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Quilts created from the fabric of everyday life on view at the Grand Rapids Art Museum
Detail, Portrait of Susana Allen Hunter, June 1960. 2007.71.15. From the Collections of The Henry Ford, Dearborn, Michigan.

GRAND RAPIDS, MICH.- The Grand Rapids Art Museum announces The Improvisational Quilts of Susana Allen Hunter, on view through August 25, 2013, an exhibition of dynamic quilts from the collection of The Henry Ford. Susana Allen Hunter (1912-2005) used her innate flair for abstract design to create hundreds of colorful quilts throughout her lifetime, utilizing the fabric of everyday life—grain sacks, worn clothing, leftover fabric scraps, and more.

From the 1930s to the 1970s, Hunter lived in Wilcox County, Alabama, and created brightly-patterned quilts that reflected her life in that rural community as well as her experiences as an African-American woman. Though she did not consider herself an artist, Hunter turned the fabric of everyday life into eye-catching quilts with an abstract, asymmetrical and often modern aesthetic.

"There are many parallels between the quilts and works of art from other times, places, and media," said Cindy Buckner, Associate Curator at GRAM. "For example, the Interpretive Gallery within the exhibition makes the connection between improvisational jazz and Hunter's quilting process."

Hunter and her husband, Julius, made their living farming, growing crops such as cotton, corn, and potatoes. Wilcox County, also home to the quilting community of Gee’s Bend, was among the poorest counties in the United States. Like everyone else in their community, the Hunters worked hard and resources were few. Hunter’s genius was in creating beautiful, functional objects from what little material was available.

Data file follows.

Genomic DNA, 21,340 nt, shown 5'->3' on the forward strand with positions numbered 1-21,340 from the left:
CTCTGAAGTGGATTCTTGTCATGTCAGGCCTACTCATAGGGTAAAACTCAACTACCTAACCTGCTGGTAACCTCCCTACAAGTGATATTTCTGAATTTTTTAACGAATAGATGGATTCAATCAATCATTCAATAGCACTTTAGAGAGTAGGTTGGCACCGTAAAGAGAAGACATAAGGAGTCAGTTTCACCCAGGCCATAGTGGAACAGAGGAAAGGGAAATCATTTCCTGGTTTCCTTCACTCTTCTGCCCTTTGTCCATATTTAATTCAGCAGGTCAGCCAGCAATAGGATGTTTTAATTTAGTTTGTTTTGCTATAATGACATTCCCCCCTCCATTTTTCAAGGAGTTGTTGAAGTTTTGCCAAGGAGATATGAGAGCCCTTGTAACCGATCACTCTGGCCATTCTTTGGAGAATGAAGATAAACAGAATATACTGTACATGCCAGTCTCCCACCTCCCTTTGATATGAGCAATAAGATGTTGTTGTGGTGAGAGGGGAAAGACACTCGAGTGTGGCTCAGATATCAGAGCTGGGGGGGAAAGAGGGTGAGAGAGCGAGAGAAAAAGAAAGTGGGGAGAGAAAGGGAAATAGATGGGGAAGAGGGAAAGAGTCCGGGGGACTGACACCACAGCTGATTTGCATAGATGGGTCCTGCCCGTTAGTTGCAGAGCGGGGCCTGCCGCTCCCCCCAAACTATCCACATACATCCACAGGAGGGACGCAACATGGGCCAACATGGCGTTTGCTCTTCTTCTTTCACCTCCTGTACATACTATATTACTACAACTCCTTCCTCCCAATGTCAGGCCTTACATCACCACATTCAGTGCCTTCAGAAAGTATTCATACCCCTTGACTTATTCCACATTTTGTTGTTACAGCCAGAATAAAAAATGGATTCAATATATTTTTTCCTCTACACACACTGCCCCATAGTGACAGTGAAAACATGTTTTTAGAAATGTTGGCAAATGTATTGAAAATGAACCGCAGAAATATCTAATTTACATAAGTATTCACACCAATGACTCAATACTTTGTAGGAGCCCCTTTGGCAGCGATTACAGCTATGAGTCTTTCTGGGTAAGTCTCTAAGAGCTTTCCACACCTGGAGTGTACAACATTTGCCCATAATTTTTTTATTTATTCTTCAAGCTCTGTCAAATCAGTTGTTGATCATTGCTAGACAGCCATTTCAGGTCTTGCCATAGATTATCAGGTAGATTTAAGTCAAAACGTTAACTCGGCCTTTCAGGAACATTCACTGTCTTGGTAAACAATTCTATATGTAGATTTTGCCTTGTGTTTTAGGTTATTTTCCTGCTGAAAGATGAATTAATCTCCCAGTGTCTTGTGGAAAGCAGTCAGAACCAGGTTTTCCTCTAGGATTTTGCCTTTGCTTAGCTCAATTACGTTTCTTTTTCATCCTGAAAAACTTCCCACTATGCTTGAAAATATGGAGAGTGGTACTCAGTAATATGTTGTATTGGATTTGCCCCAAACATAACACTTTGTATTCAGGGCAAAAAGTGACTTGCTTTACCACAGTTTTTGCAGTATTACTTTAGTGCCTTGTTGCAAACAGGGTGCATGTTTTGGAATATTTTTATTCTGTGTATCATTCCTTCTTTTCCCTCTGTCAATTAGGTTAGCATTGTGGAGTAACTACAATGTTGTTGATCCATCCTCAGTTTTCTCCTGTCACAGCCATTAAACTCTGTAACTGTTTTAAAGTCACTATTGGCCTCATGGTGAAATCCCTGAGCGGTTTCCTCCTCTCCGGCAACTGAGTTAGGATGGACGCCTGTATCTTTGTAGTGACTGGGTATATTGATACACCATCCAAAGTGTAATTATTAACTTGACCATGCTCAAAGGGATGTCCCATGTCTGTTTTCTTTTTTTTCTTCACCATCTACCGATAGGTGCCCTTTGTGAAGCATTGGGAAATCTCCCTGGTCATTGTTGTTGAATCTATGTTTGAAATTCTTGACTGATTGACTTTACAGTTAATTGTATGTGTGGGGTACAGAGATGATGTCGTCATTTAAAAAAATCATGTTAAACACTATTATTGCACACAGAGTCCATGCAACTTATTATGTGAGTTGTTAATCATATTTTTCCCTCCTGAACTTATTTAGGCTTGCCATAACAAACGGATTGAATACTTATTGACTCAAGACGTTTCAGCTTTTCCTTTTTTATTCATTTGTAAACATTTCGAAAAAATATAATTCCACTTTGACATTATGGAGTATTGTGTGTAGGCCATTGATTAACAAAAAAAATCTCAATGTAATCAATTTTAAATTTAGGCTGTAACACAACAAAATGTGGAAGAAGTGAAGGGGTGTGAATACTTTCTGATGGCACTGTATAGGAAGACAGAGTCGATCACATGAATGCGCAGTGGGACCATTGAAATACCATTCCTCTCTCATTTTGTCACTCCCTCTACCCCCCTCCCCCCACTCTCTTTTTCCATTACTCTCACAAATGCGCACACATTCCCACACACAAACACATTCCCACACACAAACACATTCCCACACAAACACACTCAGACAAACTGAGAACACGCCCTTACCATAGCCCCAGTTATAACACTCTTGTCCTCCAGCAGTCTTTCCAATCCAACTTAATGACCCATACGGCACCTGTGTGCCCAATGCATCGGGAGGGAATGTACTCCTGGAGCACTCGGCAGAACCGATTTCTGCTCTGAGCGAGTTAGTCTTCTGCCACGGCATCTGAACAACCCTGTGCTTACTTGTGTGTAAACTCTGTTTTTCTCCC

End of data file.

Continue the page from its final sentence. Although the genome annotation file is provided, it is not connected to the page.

Quilts were fashioned from whatever fabrics were at hand. Blankets, bedspreads, and other household textiles were often reused and incorporated into quilts as backing, for pattern or color, and even as batting (filling material) to give a new quilt more warmth.

"She repurposed sacks from cornmeal, flour, and mule feed into her quilts—and even though these sacks came with instructions on how to remove the printing, she chose to incorporate the logos and text on the sacks into her design," said Buckner. "While Hunter did not necessarily set out to create works of art, she still made the same kinds of choices painters make, for example, when composing a painting."

Hunter's improvisation required a constant stream of creativity through the entire design process. Though she was working with preexisting quilt formats, such as strip and medallion quilts, she was not following a set pattern and made design decisions as she went. She worked quickly, using 3-4 stitches per inch, a number far fewer than other precisely constructed, strictly decorative quilts. Hunter also often left her knots visible above the surface, which allowed her to create her quilts more rapidly. Since these quilts were functional items to keep her family and friends warm, she worked quickly to turn out a large number of quilts over the years.

Interpretive Gallery:
Explore the exhibition's Interpretive Gallery and immerse yourself in the creative process! Guests can experience the Quilt of Sound, an interactive website where they can create their own improvisational work of art by layering and juxtaposing sounds and images from nature. Click on different panels to develop a visual symphony combining textures and music, and discover how the musical elements respond to one another, forming new patterns and sounds.

In addition, guests can use one of the several iPods stationed in the gallery to listen to and explore spirituals and improvisational jazz, drawing a connection between Hunter's works and the creative processes of renowned jazz groups.

The Grand Rapids Art Museum presents a selection of Hunter’s colorful quilts, on loan from The Henry Ford in Dearborn, Michigan.

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